You May Have Worked on More Adaptive Designs Than You Think

Coffey CS.

You May Have Worked on More Adaptive Designs Than You Think. Stroke. 2015; 46(2):e26-28.

PubMed: PMC4308449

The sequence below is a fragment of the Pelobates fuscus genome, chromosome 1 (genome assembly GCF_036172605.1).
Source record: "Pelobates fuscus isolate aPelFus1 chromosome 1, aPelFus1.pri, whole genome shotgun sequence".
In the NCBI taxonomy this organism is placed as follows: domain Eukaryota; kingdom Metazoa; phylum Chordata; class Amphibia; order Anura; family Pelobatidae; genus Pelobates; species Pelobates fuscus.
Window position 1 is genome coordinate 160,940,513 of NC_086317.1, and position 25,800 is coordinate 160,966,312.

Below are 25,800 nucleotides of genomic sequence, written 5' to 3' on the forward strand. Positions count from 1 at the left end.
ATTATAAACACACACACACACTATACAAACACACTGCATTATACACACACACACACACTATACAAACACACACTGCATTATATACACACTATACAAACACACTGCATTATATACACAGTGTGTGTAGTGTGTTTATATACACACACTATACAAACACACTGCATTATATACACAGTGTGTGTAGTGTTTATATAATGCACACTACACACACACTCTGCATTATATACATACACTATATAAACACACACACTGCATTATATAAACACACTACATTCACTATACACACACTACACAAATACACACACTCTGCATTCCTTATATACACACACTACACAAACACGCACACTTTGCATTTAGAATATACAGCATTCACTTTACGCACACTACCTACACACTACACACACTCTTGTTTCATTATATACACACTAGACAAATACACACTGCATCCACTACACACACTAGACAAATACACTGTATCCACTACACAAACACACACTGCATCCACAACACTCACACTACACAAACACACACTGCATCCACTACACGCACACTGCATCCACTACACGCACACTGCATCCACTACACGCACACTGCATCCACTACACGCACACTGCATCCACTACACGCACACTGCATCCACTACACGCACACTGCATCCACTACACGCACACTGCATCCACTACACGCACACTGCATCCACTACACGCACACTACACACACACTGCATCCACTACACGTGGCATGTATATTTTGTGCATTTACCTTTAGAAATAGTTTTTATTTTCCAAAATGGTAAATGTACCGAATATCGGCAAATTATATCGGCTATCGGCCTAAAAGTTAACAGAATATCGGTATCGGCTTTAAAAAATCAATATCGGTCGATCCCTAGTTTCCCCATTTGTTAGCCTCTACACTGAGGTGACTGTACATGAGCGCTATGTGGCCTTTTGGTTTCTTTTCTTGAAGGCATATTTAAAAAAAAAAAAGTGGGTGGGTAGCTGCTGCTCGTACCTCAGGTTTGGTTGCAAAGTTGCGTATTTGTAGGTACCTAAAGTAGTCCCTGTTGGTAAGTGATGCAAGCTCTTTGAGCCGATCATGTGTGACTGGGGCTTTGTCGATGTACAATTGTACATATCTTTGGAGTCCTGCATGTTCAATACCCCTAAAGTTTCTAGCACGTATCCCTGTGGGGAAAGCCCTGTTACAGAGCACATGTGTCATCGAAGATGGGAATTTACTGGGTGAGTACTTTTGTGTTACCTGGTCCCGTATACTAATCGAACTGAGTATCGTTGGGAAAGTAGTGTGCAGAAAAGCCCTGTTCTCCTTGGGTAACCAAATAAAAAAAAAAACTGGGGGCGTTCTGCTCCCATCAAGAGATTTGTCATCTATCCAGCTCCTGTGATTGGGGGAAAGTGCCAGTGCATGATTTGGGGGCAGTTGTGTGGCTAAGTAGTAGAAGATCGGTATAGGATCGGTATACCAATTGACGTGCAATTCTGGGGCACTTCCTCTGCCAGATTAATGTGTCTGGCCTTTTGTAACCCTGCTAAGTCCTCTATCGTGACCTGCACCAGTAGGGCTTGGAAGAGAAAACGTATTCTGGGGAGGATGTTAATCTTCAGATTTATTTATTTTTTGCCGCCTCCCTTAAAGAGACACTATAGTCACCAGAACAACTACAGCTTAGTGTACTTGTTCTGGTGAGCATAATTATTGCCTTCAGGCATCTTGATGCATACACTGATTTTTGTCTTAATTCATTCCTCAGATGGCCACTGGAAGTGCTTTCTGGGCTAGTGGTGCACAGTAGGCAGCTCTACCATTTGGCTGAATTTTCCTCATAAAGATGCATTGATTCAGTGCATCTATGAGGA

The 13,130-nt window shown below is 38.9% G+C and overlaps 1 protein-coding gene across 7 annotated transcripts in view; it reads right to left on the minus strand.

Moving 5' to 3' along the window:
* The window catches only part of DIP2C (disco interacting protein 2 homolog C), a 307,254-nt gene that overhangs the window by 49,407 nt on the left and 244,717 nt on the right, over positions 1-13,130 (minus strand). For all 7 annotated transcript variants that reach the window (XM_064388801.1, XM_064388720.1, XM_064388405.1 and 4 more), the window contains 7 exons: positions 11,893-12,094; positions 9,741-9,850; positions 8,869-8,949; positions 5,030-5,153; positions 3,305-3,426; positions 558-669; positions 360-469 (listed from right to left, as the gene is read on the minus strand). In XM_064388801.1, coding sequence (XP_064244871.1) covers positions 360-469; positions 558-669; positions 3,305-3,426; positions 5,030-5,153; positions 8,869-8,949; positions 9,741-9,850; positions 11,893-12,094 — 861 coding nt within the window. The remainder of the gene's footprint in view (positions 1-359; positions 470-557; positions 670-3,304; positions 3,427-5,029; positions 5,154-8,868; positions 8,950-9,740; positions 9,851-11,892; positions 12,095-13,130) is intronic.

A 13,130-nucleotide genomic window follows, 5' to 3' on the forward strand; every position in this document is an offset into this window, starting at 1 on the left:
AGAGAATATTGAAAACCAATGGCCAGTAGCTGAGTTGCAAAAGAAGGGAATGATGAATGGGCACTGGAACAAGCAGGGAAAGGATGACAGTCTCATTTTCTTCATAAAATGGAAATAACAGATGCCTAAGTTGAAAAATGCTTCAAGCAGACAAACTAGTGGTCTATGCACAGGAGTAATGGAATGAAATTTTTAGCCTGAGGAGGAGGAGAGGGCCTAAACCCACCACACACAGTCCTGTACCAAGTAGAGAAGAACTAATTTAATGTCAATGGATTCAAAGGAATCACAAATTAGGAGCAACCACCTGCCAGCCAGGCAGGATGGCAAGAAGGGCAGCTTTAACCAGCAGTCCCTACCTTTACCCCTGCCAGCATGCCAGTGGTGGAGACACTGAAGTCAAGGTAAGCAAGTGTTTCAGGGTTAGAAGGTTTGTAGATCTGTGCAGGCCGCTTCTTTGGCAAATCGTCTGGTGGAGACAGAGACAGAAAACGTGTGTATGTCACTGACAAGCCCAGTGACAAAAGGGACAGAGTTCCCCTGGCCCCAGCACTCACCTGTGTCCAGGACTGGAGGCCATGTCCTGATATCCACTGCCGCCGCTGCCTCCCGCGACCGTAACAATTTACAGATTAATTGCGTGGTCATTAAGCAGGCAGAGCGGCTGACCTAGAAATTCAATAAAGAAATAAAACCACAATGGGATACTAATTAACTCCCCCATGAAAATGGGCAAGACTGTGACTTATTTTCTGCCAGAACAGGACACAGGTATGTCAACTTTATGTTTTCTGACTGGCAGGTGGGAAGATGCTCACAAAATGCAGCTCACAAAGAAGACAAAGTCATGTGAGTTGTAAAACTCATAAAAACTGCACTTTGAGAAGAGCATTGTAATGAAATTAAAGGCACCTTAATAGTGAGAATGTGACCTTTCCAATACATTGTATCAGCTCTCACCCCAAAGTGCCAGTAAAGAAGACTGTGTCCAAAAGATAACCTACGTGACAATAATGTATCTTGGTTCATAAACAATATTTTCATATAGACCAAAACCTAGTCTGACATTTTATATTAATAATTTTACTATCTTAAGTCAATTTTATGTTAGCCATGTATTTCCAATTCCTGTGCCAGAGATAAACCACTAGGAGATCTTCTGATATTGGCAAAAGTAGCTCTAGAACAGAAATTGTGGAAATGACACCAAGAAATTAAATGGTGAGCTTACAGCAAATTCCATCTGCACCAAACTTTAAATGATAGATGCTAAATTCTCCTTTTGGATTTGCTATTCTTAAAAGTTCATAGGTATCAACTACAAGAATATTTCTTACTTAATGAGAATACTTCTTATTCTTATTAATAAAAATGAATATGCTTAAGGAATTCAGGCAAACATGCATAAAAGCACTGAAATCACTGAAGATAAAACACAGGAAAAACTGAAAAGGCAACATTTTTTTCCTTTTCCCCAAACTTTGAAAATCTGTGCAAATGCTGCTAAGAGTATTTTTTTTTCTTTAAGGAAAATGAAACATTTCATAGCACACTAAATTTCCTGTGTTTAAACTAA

According to (accessed March 29, 2014), there are over 1500 open clinical trials in the field of stroke. During the design of a clinical trial, a number of important design decisions must be made. Although study success depends on their accuracy, there may be limited information to guide the decisions. Adaptive designs address this uncertainty by allowing a review of accumulating data during an ongoing trial, and modifying trial characteristics accordingly if the interim information suggests that some of the original decisions may not be valid. Correspondingly, adaptive designs have received a great deal of recent attention in the statistical, pharmaceutical, and regulatory fields. However, it is well known that implementing many of the proposed adaptations will require the clinical trials community to address a number of statistical, logistical, and operational hurdles1, 2. For that reason, although some recent stroke trials have utilized adaptive methods, it may appear upon first glance that adaptive designs are not being widely utilized. Yet, nearly all current stroke trials utilize group sequential methodology (interim monitoring) to some extent. Many researchers might think that these group sequential methods are a separate concept from adaptive designs. However, there is a close connection between the two. I give a brief description of each of these methods, and explain how these two statistical approaches are related.